Fixed versus adjustable loans
A fixed-rate loan features the same payment amount for the entire duration of your mortgage. Your property taxes may go up (or rarely, down), and so might the homeowner's insurance in your monthly payment. But generally payments for a fixed-rate mortgage will increase very little.
When you first take out a fixed-rate mortgage loan, most of the payment is applied to interest. The amount paid toward your principal amount increases up gradually each month.
Borrowers might choose a fixed-rate loan in order to lock in a low interest rate. People choose fixed-rate loans when interest rates are low and they want to lock in at the lower rate. If you have an Adjustable Rate Mortgage (ARM) now, refinancing with a fixed-rate loan can provide greater consistency in monthly payments. If you have an Adjustable Rate Mortgage (ARM) now, we'd love to assist you in locking a fixed-rate at the best rate currently available. Call MS Investment Mortgage Company at (858) 485-5800 to learn more.
Adjustable Rate Mortgages — ARMs, as we called them above — come in even more varieties. ARMs usually adjust twice a year, based on various indexes.
Most ARMs are capped, so they won't increase over a specified amount in a given period of time. Some ARMs won't adjust more than two percent per year, regardless of the underlying interest rate. Sometimes an ARM has a "payment cap" which guarantees that your payment won't go above a fixed amount in a given year. Plus, almost all adjustable programs feature a "lifetime cap" — this cap means that your interest rate can never go over the capped percentage.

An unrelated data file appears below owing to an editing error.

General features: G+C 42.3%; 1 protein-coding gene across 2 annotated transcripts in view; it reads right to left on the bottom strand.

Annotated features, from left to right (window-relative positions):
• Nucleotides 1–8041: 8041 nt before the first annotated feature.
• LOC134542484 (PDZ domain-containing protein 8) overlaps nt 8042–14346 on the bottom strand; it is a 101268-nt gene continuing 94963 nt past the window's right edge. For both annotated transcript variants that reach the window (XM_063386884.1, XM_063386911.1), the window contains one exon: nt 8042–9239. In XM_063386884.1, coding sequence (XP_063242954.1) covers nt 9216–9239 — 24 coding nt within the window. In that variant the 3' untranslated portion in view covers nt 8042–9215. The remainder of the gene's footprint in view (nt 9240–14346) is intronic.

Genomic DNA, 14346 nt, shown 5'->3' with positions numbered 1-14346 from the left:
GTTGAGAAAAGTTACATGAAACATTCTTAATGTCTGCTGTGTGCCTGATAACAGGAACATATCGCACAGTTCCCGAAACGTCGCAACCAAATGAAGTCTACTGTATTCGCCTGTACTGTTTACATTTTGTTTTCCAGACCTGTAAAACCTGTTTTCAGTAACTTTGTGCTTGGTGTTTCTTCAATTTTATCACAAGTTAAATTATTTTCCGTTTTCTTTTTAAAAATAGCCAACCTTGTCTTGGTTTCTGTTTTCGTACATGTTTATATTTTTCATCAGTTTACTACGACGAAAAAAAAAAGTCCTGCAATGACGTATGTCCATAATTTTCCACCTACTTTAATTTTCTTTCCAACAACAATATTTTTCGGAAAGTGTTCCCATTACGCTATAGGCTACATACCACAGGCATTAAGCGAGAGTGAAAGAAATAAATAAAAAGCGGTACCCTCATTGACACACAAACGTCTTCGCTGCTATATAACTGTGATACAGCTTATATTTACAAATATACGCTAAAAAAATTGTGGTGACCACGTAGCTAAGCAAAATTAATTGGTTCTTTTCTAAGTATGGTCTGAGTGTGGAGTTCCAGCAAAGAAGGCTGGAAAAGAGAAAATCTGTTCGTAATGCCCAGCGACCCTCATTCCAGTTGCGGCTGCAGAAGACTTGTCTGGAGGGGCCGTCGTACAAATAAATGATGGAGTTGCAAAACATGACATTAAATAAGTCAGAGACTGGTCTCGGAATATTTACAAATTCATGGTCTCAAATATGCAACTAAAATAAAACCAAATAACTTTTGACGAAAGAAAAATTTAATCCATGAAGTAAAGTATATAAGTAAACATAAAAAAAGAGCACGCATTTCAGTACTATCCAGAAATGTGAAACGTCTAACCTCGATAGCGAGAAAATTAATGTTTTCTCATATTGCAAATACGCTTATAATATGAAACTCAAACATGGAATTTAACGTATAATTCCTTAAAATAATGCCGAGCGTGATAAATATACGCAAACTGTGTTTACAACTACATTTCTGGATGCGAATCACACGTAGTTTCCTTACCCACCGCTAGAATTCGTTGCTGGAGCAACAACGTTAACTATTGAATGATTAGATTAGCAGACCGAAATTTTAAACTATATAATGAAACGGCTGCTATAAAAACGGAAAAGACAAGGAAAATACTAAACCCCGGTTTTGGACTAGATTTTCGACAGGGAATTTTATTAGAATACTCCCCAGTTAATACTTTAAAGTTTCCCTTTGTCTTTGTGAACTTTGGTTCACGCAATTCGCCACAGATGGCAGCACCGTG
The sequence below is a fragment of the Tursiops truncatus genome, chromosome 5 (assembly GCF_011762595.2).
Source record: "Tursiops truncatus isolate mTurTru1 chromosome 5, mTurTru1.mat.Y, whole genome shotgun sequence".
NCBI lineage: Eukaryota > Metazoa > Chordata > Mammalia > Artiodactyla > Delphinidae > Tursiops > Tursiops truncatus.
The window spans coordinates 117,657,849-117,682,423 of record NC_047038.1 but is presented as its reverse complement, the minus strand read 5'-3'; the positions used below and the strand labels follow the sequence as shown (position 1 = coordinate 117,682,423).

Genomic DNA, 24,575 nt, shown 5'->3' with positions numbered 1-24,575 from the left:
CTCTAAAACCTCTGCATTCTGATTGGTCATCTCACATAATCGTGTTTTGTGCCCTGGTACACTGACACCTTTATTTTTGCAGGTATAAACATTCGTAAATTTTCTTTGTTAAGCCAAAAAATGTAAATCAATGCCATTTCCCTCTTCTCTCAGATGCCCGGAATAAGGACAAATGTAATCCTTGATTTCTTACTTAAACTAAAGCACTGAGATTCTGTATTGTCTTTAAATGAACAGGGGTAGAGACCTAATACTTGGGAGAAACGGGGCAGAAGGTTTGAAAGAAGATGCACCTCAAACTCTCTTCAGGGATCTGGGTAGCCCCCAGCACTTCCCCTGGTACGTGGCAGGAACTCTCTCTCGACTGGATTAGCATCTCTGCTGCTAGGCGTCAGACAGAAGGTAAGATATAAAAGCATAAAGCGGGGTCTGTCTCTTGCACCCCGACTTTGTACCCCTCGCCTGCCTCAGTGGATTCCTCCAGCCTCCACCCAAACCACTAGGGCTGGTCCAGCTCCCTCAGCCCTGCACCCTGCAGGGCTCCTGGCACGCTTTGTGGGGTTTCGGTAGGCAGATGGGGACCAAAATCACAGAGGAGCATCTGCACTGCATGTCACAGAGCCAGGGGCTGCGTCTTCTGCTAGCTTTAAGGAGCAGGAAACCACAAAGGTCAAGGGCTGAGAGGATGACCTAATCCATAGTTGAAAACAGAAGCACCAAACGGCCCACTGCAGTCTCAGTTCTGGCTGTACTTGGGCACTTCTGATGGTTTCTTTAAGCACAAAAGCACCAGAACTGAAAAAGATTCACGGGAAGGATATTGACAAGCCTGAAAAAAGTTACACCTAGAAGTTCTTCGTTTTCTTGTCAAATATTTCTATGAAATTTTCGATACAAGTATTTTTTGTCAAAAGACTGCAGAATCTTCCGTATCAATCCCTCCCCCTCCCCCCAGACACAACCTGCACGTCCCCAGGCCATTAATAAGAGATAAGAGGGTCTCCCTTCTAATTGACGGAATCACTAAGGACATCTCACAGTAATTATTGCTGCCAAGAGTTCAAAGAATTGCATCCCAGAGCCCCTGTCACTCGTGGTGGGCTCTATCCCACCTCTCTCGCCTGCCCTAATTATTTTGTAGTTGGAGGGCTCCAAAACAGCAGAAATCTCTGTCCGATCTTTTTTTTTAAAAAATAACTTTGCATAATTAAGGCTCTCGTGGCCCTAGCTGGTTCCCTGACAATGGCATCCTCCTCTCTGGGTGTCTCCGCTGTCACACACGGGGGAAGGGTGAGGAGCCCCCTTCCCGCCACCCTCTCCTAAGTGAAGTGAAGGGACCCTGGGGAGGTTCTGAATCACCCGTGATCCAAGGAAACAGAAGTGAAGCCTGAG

ARMs most often have their lowest, most attractive rates toward the start. They provide the lower interest rate for an initial period that varies greatly. You've likely read about 5/1 or 3/1 ARMs. For these loans, the introductory rate is set for three or five years. After this period it adjusts every year. These types of loans are fixed for 3 or 5 years, then adjust. These loans are usually best for borrowers who anticipate moving within three or five years. These types of adjustable rate programs most benefit people who will move before the loan adjusts.
Most borrowers who choose ARMs choose them when they want to take advantage of lower introductory rates and do not plan on staying in the house longer than this initial low-rate period. ARMs can be risky in a down market because homeowners could be stuck with increasing rates when they cannot sell or refinance at the lower property value.